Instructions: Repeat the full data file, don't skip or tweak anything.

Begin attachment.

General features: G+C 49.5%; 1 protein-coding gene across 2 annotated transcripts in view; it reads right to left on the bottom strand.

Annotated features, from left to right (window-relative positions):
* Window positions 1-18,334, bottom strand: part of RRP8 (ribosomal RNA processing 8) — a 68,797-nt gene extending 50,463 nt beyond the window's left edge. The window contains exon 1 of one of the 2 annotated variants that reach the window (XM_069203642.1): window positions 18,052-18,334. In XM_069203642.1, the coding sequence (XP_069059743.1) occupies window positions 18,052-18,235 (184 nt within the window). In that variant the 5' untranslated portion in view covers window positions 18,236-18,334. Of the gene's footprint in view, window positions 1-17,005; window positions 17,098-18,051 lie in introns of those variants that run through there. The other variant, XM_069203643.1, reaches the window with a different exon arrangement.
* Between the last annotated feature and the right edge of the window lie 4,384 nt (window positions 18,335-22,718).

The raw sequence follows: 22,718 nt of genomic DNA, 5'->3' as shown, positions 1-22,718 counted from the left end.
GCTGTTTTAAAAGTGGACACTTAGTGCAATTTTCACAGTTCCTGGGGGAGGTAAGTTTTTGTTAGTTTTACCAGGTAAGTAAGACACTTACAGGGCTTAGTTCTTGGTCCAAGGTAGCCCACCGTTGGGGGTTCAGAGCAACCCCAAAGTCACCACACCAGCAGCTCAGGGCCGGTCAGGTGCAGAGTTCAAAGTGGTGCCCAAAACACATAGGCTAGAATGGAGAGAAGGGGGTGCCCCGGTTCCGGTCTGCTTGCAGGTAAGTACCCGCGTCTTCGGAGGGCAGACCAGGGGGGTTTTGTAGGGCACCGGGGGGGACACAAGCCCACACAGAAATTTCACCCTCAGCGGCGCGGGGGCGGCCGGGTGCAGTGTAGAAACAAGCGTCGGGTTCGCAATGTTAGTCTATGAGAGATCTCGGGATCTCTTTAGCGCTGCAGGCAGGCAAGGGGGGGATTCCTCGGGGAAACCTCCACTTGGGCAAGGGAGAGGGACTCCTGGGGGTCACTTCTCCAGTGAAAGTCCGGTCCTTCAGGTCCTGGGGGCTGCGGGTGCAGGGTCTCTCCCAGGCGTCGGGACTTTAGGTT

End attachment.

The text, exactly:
General features: G+C 49.5%; 1 protein-coding gene across 2 annotated transcripts in view; it reads right to left on the bottom strand.

Annotated features, from left to right (window-relative positions):
* Window positions 1-18,334, bottom strand: part of RRP8 (ribosomal RNA processing 8) — a 68,797-nt gene extending 50,463 nt beyond the window's left edge. The window contains exon 1 of one of the 2 annotated variants that reach the window (XM_069203642.1): window positions 18,052-18,334. In XM_069203642.1, the coding sequence (XP_069059743.1) occupies window positions 18,052-18,235 (184 nt within the window). In that variant the 5' untranslated portion in view covers window positions 18,236-18,334. Of the gene's footprint in view, window positions 1-17,005; window positions 17,098-18,051 lie in introns of those variants that run through there. The other variant, XM_069203643.1, reaches the window with a different exon arrangement.
* Between the last annotated feature and the right edge of the window lie 4,384 nt (window positions 18,335-22,718).

The raw sequence follows: 22,718 nt of genomic DNA, 5'->3' as shown, positions 1-22,718 counted from the left end.
GCTGTTTTAAAAGTGGACACTTAGTGCAATTTTCACAGTTCCTGGGGGAGGTAAGTTTTTGTTAGTTTTACCAGGTAAGTAAGACACTTACAGGGCTTAGTTCTTGGTCCAAGGTAGCCCACCGTTGGGGGTTCAGAGCAACCCCAAAGTCACCACACCAGCAGCTCAGGGCCGGTCAGGTGCAGAGTTCAAAGTGGTGCCCAAAACACATAGGCTAGAATGGAGAGAAGGGGGTGCCCCGGTTCCGGTCTGCTTGCAGGTAAGTACCCGCGTCTTCGGAGGGCAGACCAGGGGGGTTTTGTAGGGCACCGGGGGGGACACAAGCCCACACAGAAATTTCACCCTCAGCGGCGCGGGGGCGGCCGGGTGCAGTGTAGAAACAAGCGTCGGGTTCGCAATGTTAGTCTATGAGAGATCTCGGGATCTCTTTAGCGCTGCAGGCAGGCAAGGGGGGGATTCCTCGGGGAAACCTCCACTTGGGCAAGGGAGAGGGACTCCTGGGGGTCACTTCTCCAGTGAAAGTCCGGTCCTTCAGGTCCTGGGGGCTGCGGGTGCAGGGTCTCTCCCAGGCGTCGGGACTTTAGGTT